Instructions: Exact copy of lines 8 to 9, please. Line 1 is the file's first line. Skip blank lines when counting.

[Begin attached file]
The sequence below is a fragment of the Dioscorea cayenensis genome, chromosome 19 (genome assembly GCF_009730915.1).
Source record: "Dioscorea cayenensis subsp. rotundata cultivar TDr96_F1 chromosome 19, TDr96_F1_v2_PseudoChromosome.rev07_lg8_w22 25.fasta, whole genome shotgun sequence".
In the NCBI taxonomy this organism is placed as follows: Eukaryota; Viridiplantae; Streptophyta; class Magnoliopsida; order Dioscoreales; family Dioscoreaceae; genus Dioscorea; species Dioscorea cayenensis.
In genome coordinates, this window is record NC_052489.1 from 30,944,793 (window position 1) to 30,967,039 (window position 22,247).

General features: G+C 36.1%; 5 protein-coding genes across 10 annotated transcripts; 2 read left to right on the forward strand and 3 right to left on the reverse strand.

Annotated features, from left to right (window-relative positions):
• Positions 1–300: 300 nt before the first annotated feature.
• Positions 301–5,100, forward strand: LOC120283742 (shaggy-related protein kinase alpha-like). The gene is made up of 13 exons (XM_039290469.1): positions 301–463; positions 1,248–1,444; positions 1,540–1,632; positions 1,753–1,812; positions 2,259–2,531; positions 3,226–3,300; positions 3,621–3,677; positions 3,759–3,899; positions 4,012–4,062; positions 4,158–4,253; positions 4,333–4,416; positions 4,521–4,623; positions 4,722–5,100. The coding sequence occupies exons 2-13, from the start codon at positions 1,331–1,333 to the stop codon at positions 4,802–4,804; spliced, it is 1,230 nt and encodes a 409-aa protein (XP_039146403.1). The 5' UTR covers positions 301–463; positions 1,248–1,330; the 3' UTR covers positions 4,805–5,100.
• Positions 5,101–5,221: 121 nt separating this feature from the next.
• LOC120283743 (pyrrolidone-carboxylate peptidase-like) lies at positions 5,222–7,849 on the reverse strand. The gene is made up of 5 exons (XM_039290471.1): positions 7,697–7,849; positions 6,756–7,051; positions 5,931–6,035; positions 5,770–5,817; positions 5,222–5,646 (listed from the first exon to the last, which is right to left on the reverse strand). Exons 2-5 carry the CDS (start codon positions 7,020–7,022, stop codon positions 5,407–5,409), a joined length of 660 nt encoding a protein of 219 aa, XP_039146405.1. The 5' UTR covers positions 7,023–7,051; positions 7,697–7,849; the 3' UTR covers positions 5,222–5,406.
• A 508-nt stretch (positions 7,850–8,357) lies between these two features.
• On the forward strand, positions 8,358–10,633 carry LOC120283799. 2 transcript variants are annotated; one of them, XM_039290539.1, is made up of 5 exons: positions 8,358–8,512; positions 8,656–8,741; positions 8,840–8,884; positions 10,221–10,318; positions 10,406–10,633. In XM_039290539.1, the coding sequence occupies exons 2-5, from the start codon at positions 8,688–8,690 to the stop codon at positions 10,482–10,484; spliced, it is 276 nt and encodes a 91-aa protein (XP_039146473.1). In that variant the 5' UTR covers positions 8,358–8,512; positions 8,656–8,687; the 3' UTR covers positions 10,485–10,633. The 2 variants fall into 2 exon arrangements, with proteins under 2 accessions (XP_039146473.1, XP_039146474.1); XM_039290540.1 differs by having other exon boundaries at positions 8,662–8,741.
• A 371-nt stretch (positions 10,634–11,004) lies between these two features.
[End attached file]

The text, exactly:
• Positions 301–5,100, forward strand: LOC120283742 (shaggy-related protein kinase alpha-like). The gene is made up of 13 exons (XM_039290469.1): positions 301–463; positions 1,248–1,444; positions 1,540–1,632; positions 1,753–1,812; positions 2,259–2,531; positions 3,226–3,300; positions 3,621–3,677; positions 3,759–3,899; positions 4,012–4,062; positions 4,158–4,253; positions 4,333–4,416; positions 4,521–4,623; positions 4,722–5,100. The coding sequence occupies exons 2-13, from the start codon at positions 1,331–1,333 to the stop codon at positions 4,802–4,804; spliced, it is 1,230 nt and encodes a 409-aa protein (XP_039146403.1). The 5' UTR covers positions 301–463; positions 1,248–1,330; the 3' UTR covers positions 4,805–5,100.
• Positions 5,101–5,221: 121 nt separating this feature from the next.